It’s the 14th of January, and as was the case in 2018, it will be celebrated as Sankranti or Pongal across India. This is a farmers’ festival, celebrated by farming communities all over the subcontinent. While the names of festivals may vary from one state to another, the celebrations share a degree of commonality, reminding one of the intimate connection between nature and human beings. This is a time to thank the Sun and the Earth for their generosity, to celebrate the role of livestock in agriculture, and to share the bounty of the harvest with friends and family. Among the Telugus, it is a time to return to their natal villages, reliving, if only for brief and fleeting moments, a way of life that is disappearing from cities and towns. My fondest memories of Sankranti are of Bhogi, when bonfires of twisted brushwood, withered palm leaves, and gnarled logs would blaze, crackle and sizzle through the night, at every village corner. People would gather to gossip and joke, with the occasional break for snacks and sweets, smuggled out of jars in the kitchen cabinets. As a child, this was all one wanted to do – staying awake through the night, taking in the warmth of the Bhogi Mantalu (i.e. Bhogi Fire), and listening to stories of wild cats that kidnapped little boys, and witches that waylaid travellers. Back then there were no smartphones to stream movies, or tablets to read best-sellers. But there were people who could tell tales one would never forget, and regale a whole crowd for hours on end. Seeing a Bhogi bonfire brings all those memories rushing back. Wishing everyone a very Happy Sankranti, and a year full of amazing stories!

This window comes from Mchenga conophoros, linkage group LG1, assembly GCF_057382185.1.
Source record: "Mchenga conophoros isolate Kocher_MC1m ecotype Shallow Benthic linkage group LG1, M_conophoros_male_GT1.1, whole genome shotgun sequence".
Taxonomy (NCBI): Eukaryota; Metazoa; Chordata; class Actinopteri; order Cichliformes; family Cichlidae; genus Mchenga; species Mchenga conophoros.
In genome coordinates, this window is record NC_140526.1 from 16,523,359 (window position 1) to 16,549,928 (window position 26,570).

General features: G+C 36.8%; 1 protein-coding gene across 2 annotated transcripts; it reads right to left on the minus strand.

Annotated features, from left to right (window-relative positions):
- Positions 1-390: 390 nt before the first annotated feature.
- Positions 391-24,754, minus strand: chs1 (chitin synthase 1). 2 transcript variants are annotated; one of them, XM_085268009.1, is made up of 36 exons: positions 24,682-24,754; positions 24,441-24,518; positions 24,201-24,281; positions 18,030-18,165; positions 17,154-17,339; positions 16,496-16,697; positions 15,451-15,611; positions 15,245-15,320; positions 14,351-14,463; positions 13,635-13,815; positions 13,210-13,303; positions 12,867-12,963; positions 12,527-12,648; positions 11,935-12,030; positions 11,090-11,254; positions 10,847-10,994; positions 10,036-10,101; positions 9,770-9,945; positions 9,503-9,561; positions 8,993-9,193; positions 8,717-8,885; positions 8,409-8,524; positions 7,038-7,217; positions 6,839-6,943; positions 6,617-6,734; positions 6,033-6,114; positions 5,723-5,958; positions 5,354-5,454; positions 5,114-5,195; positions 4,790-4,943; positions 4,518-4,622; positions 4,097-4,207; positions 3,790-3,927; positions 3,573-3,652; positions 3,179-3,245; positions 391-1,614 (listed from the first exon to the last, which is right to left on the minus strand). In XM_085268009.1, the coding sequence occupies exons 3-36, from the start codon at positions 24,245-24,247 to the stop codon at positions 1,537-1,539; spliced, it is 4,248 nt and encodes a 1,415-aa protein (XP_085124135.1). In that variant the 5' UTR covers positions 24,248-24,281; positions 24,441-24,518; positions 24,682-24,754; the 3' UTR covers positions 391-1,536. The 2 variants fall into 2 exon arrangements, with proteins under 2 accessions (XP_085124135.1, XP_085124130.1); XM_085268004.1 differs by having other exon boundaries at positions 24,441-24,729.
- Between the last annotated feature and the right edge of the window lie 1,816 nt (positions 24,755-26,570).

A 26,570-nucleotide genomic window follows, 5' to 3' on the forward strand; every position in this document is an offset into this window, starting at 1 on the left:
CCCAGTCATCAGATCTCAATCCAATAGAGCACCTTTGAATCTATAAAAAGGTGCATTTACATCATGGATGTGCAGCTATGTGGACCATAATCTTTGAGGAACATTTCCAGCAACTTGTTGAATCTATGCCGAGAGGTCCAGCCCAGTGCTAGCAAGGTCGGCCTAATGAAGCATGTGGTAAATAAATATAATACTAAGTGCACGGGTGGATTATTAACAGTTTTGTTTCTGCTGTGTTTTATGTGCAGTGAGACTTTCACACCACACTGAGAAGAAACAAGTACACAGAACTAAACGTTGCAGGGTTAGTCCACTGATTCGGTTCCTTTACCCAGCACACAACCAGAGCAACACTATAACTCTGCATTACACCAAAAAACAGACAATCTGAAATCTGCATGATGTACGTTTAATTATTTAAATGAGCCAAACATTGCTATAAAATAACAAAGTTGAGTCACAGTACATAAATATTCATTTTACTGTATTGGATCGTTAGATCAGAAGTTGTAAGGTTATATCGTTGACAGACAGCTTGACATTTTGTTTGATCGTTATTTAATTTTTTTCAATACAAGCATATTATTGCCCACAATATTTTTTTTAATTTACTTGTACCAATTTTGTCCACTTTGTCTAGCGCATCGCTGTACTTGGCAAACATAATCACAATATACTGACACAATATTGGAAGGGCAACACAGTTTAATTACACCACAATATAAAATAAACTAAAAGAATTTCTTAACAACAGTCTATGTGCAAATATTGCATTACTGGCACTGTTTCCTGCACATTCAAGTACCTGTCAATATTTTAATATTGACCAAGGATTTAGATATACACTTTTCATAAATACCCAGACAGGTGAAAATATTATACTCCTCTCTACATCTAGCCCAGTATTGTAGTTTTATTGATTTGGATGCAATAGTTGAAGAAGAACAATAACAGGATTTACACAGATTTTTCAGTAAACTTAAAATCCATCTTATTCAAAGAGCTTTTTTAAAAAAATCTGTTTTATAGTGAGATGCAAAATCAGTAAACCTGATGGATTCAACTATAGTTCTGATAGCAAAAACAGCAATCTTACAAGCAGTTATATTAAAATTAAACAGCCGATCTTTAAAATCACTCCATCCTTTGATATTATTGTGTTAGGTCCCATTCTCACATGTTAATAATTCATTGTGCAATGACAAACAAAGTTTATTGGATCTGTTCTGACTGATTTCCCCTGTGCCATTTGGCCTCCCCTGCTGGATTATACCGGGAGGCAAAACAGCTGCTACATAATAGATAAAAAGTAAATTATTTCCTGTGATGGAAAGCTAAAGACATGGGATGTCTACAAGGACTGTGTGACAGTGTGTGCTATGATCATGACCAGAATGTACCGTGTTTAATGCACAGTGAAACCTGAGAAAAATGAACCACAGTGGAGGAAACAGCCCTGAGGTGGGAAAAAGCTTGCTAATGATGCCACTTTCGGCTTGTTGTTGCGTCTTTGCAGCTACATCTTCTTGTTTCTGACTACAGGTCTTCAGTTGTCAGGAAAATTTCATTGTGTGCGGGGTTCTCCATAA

Image Attribution: The image above, sourced from Wikimedia Commons, shows a Bhogi bonfire. It was uploaded by YVS Reddy of Nellore, Andhra Pradesh. The bonfires mark the beginning of Sankranti celebrations among the Telugu people of South India.